Feedback Control Theory For Dynamic Traffic Assignment

Conventional traffic assignment methods assume that the origin-destination (OD) demand is uniformly distributed over time to estimate the traffic pattern. This assumption does not hold for modeling peak periods of congestion in which the OD demand is time varying. In this paper, we present a dynamic traffic assignment model with traffic-flow relationships based on a bi-level optimization framework. Our assignment variable is the number of vehicles present on a link during a time step, rather than traffic flow, which is used in static assignment. Using the modified Greenshields speed-density relationship, we derive a link-cost function that is monotonically nondecreasing and convex with respect to density. To capture traffic dynamics, we use short time-steps. The model prevents violations of the first-in-first-out (FIFO) condition using constraints on the distances moved by vehicles during each time step. A solution algorithm which resembles a Stackelberg leader-follower problem is presented, and numerical results from networks of different sizes demonstrate that the proposed model performs satisfactorily.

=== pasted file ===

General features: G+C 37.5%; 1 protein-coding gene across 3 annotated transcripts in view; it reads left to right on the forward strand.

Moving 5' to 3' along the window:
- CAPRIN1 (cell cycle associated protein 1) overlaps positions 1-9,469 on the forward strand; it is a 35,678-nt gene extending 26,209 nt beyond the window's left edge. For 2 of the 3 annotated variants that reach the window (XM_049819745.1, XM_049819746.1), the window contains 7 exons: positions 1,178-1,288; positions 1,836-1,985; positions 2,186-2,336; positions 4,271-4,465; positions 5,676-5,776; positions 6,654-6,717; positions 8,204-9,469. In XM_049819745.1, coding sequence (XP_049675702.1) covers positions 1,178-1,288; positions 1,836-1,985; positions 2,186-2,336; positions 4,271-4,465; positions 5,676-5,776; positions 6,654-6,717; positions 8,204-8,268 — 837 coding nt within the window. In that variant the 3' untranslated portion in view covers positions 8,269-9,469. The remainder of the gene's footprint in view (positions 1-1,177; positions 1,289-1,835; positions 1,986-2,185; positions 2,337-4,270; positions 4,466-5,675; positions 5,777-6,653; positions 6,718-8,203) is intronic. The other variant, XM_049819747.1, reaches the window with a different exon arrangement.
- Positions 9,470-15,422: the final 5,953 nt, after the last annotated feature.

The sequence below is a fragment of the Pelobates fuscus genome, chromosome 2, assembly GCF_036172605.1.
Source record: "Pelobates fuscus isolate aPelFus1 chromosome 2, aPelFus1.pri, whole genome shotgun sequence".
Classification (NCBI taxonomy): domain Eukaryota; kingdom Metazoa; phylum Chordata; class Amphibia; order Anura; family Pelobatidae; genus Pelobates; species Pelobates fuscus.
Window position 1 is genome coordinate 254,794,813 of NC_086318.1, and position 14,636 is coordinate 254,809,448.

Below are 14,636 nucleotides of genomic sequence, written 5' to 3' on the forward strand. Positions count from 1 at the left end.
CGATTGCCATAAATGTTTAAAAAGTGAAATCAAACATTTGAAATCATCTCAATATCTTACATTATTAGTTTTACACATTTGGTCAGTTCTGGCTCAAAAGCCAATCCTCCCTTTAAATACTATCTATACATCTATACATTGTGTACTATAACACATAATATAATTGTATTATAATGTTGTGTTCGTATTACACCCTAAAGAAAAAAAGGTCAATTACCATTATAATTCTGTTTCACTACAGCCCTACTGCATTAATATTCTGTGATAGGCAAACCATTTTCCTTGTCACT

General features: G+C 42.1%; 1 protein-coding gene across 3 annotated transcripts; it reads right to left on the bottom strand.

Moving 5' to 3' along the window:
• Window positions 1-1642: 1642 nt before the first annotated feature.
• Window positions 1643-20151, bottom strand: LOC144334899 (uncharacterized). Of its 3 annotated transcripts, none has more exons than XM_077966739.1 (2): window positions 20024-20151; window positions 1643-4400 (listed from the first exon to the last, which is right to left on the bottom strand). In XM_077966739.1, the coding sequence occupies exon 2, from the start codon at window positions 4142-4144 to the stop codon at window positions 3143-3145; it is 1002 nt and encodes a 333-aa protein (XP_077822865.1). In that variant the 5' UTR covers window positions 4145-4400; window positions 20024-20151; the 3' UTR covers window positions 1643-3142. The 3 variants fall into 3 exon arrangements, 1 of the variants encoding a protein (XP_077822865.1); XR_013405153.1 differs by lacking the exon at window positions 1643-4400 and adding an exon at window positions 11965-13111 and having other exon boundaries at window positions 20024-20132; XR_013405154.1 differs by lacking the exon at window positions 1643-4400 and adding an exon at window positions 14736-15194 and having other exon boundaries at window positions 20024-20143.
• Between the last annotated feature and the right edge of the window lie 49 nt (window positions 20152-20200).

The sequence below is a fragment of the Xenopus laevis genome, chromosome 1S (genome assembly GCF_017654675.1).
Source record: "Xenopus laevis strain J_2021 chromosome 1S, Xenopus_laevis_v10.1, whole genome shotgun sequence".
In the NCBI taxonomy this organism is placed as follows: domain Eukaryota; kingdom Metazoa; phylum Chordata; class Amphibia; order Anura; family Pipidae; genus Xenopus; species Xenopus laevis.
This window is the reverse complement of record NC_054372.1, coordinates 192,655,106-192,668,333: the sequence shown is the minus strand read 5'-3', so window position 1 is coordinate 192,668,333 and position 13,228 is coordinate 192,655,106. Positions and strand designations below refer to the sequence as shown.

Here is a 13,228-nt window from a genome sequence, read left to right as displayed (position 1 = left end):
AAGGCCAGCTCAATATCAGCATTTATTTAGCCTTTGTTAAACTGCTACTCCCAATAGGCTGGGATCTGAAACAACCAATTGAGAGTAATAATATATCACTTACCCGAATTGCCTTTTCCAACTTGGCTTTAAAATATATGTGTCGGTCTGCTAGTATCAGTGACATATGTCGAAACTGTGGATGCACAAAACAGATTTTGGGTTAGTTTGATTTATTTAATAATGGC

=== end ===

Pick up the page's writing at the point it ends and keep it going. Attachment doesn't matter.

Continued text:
Traditionally, traffic assignment and traffic control in general have mostly been performed using optimisation techniques which do not lend themselves to real-time control. This volume presents feedback control techniques for performing traffic assignment in real-time, where traffic diversion control variables are instantaneous functions of sensed traffic variables.

The authors outline the whole theory behind Intelligent Transportation Systems (ITS) which allows traffic variables to be sensed in real-time and microprocessors to use the sensed traffic variable input to perform the traffic actuation tasks. They show how to design feedback controllers to perform dynamic traffic routing and assignment, and present the theory of feedback control as applied to this problem, with many new approaches for solving it.

Not only is the theory presented but a wide range of information on applications in terms of simulations and deployment. It is a valuable contribution to the subject, and will be of great use to researchers and all those with an interest in traffic control, including professional from highway administration and all those working in this industry.

 

Advances in Industrial Control aims to report and encourage the transfer of technology in control engineering. The rapid development of control technology has an impact on all areas of the control discipline. The series offers an opportunity for researchers to present an extended exposition of new work in all aspects of industrial control.

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